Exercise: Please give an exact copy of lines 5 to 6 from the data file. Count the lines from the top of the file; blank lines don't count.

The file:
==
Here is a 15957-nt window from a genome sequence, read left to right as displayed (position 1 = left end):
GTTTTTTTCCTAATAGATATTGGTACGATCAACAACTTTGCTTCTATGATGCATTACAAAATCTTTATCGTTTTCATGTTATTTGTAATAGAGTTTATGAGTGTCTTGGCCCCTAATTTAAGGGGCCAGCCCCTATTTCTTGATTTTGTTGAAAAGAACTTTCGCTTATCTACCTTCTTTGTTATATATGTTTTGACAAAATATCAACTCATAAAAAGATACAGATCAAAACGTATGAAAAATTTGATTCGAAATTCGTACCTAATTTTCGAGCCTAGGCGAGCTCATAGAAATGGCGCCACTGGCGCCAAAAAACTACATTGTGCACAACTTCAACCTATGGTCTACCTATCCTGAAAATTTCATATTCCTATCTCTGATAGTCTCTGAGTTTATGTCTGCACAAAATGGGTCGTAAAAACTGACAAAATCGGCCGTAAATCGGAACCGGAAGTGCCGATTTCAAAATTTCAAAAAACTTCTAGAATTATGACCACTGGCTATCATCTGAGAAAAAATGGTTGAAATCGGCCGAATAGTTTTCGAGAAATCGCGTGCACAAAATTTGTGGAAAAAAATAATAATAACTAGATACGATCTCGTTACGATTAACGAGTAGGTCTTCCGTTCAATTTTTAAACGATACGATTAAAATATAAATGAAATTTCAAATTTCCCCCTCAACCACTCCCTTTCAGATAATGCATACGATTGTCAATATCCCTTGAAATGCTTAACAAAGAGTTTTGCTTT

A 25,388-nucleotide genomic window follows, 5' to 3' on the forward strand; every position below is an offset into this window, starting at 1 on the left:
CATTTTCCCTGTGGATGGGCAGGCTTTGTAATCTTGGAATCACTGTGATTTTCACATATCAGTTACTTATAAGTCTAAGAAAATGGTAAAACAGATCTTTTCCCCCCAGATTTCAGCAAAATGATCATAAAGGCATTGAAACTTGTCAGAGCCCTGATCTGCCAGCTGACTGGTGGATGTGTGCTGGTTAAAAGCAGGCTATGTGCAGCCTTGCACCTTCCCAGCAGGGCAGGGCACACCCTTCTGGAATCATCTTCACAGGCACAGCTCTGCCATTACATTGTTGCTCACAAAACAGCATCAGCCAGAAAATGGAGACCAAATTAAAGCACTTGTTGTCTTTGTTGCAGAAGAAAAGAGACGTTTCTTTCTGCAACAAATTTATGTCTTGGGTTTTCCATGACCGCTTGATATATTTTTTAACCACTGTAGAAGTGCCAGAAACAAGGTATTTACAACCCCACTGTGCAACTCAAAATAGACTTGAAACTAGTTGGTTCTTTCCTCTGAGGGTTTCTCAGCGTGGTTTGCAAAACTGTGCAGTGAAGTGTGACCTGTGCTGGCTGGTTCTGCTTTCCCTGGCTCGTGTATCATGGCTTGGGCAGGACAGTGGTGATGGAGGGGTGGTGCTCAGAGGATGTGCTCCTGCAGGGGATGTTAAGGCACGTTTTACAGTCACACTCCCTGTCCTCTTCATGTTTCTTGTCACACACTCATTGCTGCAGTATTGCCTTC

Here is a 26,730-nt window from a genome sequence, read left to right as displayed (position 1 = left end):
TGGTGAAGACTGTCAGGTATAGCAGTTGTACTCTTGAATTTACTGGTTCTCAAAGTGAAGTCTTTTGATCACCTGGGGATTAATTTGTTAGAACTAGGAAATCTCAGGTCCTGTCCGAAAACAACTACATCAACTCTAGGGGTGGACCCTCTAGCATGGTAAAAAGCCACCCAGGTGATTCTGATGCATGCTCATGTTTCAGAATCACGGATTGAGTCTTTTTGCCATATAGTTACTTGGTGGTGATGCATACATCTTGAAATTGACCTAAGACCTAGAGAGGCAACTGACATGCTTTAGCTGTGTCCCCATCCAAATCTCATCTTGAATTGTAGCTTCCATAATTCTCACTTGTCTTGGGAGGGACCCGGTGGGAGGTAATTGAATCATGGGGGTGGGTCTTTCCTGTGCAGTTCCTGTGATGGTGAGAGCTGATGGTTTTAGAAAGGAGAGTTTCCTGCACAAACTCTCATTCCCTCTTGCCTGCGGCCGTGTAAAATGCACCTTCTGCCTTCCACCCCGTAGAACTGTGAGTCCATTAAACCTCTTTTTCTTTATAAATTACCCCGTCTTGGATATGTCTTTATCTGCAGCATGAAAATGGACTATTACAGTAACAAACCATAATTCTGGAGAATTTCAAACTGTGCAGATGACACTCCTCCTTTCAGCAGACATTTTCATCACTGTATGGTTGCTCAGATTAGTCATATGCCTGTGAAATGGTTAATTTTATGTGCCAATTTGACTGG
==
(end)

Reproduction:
Here is a 26,730-nt window from a genome sequence, read left to right as displayed (position 1 = left end):
TGGTGAAGACTGTCAGGTATAGCAGTTGTACTCTTGAATTTACTGGTTCTCAAAGTGAAGTCTTTTGATCACCTGGGGATTAATTTGTTAGAACTAGGAAATCTCAGGTCCTGTCCGAAAACAACTACATCAACTCTAGGGGTGGACCCTCTAGCATGGTAAAAAGCCACCCAGGTGATTCTGATGCATGCTCATGTTTCAGAATCACGGATTGAGTCTTTTTGCCATATAGTTACTTGGTGGTGATGCATACATCTTGAAATTGACCTAAGACCTAGAGAGGCAACTGACATGCTTTAGCTGTGTCCCCATCCAAATCTCATCTTGAATTGTAGCTTCCATAATTCTCACTTGTCTTGGGAGGGACCCGGTGGGAGGTAATTGAATCATGGGGGTGGGTCTTTCCTGTGCAGTTCCTGTGATGGTGAGAGCTGATGGTTTTAGAAAGGAGAGTTTCCTGCACAAACTCTCATTCCCTCTTGCCTGCGGCCGTGTAAAATGCACCTTCTGCCTTCCACCCCGTAGAACTGTGAGTCCATTAAACCTCTTTTTCTTTATAAATTACCCCGTCTTGGATATGTCTTTATCTGCAGCATGAAAATGGACTATTACAGTAACAAACCATAATTCTGGAGAATTTCAAACTGTGCAGATGACACTCCTCCTTTCAGCAGACATTTTCATCACTGTATGGTTGCTCAGATTAGTCATATGCCTGTGAAATGGTTAATTTTATGTGCCAATTTGACTGG